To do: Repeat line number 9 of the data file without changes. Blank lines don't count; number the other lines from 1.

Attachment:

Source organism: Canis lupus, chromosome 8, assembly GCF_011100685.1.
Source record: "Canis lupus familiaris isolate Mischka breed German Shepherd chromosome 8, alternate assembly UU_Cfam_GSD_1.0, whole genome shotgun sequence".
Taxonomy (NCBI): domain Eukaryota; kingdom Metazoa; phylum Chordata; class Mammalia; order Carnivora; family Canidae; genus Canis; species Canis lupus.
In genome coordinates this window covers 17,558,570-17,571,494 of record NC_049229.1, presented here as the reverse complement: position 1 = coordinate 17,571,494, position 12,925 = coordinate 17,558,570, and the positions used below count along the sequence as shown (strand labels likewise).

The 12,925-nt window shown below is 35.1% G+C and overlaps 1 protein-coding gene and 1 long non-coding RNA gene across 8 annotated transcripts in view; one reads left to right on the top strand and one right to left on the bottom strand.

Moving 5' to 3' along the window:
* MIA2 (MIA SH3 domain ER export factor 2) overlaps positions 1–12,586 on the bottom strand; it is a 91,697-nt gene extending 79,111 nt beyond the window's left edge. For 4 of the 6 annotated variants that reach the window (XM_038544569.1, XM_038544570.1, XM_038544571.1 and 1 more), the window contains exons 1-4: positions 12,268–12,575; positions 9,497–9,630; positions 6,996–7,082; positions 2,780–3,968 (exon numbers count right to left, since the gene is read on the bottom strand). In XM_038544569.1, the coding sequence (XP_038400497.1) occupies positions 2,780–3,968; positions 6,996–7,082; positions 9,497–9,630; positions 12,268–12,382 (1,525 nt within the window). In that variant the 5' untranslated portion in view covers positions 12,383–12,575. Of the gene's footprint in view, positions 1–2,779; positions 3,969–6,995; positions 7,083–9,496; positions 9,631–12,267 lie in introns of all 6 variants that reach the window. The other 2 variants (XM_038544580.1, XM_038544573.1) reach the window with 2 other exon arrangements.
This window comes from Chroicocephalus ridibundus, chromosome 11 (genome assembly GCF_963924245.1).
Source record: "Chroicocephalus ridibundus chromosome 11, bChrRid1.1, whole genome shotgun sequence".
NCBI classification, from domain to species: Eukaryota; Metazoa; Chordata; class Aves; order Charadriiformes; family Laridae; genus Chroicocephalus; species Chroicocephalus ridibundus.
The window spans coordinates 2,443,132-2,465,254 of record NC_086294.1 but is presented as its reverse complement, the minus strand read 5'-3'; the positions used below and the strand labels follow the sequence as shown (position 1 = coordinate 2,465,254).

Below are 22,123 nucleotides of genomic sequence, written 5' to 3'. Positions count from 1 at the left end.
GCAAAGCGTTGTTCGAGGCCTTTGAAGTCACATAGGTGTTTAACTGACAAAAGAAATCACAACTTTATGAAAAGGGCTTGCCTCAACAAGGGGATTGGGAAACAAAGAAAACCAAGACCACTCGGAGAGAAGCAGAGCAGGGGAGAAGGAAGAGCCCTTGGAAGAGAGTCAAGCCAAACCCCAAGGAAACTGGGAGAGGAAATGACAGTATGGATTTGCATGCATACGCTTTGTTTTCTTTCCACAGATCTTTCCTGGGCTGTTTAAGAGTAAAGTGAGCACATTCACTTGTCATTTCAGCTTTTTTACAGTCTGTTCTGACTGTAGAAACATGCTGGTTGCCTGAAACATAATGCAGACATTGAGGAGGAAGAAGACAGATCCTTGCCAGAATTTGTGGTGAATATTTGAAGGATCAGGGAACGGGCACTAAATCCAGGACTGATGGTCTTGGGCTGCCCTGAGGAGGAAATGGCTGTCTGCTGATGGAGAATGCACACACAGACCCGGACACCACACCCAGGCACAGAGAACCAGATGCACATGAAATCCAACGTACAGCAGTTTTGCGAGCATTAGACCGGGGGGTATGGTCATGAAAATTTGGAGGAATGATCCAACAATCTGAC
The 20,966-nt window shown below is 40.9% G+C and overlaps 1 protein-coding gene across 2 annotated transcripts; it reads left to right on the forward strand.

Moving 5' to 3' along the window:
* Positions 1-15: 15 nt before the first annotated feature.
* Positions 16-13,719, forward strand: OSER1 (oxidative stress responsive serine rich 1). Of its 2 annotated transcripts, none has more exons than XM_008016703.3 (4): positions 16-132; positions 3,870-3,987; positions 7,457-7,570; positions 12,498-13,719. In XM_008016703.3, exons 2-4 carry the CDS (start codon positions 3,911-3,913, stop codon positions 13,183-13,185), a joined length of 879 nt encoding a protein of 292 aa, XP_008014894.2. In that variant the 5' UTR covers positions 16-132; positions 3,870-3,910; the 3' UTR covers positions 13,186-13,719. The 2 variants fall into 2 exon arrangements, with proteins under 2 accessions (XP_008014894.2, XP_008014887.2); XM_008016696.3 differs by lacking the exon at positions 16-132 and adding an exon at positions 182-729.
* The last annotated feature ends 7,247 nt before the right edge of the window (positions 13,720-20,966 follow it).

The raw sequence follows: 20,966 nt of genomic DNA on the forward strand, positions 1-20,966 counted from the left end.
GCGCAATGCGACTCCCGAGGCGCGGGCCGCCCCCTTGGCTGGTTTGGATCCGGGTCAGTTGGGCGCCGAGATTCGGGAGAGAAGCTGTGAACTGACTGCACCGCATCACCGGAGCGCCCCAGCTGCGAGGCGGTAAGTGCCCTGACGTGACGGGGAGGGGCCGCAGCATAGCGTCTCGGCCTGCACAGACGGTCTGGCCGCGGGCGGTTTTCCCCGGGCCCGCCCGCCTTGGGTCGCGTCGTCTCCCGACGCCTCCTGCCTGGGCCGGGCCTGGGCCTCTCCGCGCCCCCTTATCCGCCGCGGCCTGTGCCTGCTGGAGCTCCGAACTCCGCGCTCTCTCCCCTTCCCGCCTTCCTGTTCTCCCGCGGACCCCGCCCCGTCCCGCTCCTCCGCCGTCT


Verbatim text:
Source record: "Chroicocephalus ridibundus chromosome 11, bChrRid1.1, whole genome shotgun sequence".